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According to Bloomberg :

Saudi Arabia is one of the few countries in the world that can boast crude production that’s profitable in the current environment. But the kingdom’s economy is at risk, too, as Riyadh needs much higher prices to fund its budget. So does Russia.

Why is boasting oil production in the pandemic-driven drop in demand of oil profitable for SA? I just don't get it.

The same article next states:

Russia argued at the time that it wasn’t willing to keep sacrificing production at its companies to prop up prices while shale explorers in the U.S. benefited from the cuts without contributing to them.

Follow up (I have to admit)

Why do shale explorers benefit from the current situation?

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The country's funding costs are very low in comparison:

at an average of 25 per barrel (in comparison: Russia is funding for 45, the fracking, which is mainly carried out in the United States, costs $ 75 per barrel). So the earnings are above average anyway.

The USA, which has become a serious competitor, should give up market share. Today the United States produces almost as much oil as Saudi Arabia. The Middle East is fighting back with a crowding-out competition.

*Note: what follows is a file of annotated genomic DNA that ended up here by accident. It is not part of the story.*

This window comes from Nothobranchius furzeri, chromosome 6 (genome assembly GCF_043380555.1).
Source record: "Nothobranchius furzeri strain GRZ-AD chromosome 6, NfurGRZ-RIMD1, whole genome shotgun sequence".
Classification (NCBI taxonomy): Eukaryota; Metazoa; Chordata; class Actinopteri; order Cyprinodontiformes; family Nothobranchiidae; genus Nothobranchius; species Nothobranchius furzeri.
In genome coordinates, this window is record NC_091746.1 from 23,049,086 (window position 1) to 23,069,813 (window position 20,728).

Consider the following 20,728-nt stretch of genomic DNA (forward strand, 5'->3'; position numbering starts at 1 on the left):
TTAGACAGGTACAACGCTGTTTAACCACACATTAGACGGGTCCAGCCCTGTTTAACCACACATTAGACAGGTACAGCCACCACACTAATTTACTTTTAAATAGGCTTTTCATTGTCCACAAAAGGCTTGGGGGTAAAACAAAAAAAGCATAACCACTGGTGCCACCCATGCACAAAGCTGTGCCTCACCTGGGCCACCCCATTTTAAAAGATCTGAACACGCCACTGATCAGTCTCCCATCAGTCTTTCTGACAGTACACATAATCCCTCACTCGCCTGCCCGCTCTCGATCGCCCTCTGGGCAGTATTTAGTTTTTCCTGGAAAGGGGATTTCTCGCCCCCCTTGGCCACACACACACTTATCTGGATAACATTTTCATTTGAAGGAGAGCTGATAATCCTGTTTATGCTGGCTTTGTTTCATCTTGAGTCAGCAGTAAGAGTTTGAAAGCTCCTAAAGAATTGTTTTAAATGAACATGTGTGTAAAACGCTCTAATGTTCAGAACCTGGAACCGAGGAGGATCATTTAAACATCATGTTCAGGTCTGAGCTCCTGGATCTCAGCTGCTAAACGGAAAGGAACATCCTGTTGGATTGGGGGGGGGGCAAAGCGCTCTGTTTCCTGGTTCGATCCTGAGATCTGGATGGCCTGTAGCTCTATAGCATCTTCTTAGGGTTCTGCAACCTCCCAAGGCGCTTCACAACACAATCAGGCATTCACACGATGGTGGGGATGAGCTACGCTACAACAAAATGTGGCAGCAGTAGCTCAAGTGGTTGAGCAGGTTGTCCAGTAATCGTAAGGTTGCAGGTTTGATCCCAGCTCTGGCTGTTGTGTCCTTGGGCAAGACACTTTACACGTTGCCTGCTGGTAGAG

With state reserves of $ 750 billion, the desert state can easily cope with lower oil revenues over the years.

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  • $\begingroup$ @SA Besides lower production costs, and state reserves, might it also be the case that SA has a large on-land storage capacity for oil? So basically Russia wants the US to also enforce production limits on their oil domestic producers similar to what is discussed between the OPEC+ parties. Which means that US were telling other parties to cut production but not for themselves up until now? $\endgroup$ – Aris Koning Apr 10 at 8:02

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